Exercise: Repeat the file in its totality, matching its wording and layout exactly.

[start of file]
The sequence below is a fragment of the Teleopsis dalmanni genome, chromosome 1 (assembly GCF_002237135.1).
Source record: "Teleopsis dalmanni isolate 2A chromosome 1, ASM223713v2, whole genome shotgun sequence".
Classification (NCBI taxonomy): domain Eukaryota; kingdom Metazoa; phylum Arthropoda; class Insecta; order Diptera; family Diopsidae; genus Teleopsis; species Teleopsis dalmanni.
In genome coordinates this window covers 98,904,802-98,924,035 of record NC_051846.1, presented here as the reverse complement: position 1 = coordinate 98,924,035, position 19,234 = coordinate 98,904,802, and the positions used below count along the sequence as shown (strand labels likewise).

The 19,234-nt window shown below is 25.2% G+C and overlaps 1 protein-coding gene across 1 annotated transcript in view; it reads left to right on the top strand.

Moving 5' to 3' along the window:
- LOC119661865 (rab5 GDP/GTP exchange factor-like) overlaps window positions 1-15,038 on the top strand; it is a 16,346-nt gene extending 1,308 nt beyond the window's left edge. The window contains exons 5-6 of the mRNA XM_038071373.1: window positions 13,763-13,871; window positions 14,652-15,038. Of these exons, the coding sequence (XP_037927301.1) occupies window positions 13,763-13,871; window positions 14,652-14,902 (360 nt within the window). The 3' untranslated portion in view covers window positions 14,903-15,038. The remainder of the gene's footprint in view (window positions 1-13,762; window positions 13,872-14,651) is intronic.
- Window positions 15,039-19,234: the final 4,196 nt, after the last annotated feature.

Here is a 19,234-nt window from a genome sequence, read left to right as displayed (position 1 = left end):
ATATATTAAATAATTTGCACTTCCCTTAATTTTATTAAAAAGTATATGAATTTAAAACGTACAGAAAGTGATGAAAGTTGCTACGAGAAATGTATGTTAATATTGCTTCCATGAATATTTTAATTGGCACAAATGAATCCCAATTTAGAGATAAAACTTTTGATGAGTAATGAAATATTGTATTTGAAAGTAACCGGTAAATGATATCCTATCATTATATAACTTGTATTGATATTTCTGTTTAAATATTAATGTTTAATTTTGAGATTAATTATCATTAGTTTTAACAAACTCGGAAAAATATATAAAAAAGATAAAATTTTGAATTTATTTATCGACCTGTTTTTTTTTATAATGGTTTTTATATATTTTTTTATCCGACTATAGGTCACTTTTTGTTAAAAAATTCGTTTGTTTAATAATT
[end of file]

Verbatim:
The sequence below is a fragment of the Teleopsis dalmanni genome, chromosome 1 (assembly GCF_002237135.1).
Source record: "Teleopsis dalmanni isolate 2A chromosome 1, ASM223713v2, whole genome shotgun sequence".
Classification (NCBI taxonomy): domain Eukaryota; kingdom Metazoa; phylum Arthropoda; class Insecta; order Diptera; family Diopsidae; genus Teleopsis; species Teleopsis dalmanni.
In genome coordinates this window covers 98,904,802-98,924,035 of record NC_051846.1, presented here as the reverse complement: position 1 = coordinate 98,924,035, position 19,234 = coordinate 98,904,802, and the positions used below count along the sequence as shown (strand labels likewise).

The 19,234-nt window shown below is 25.2% G+C and overlaps 1 protein-coding gene across 1 annotated transcript in view; it reads left to right on the top strand.

Moving 5' to 3' along the window:
- LOC119661865 (rab5 GDP/GTP exchange factor-like) overlaps window positions 1-15,038 on the top strand; it is a 16,346-nt gene extending 1,308 nt beyond the window's left edge. The window contains exons 5-6 of the mRNA XM_038071373.1: window positions 13,763-13,871; window positions 14,652-15,038. Of these exons, the coding sequence (XP_037927301.1) occupies window positions 13,763-13,871; window positions 14,652-14,902 (360 nt within the window). The 3' untranslated portion in view covers window positions 14,903-15,038. The remainder of the gene's footprint in view (window positions 1-13,762; window positions 13,872-14,651) is intronic.
- Window positions 15,039-19,234: the final 4,196 nt, after the last annotated feature.

Here is a 19,234-nt window from a genome sequence, read left to right as displayed (position 1 = left end):
ATATATTAAATAATTTGCACTTCCCTTAATTTTATTAAAAAGTATATGAATTTAAAACGTACAGAAAGTGATGAAAGTTGCTACGAGAAATGTATGTTAATATTGCTTCCATGAATATTTTAATTGGCACAAATGAATCCCAATTTAGAGATAAAACTTTTGATGAGTAATGAAATATTGTATTTGAAAGTAACCGGTAAATGATATCCTATCATTATATAACTTGTATTGATATTTCTGTTTAAATATTAATGTTTAATTTTGAGATTAATTATCATTAGTTTTAACAAACTCGGAAAAATATATAAAAAAGATAAAATTTTGAATTTATTTATCGACCTGTTTTTTTTTATAATGGTTTTTATATATTTTTTTATCCGACTATAGGTCACTTTTTGTTAAAAAATTCGTTTGTTTAATAATT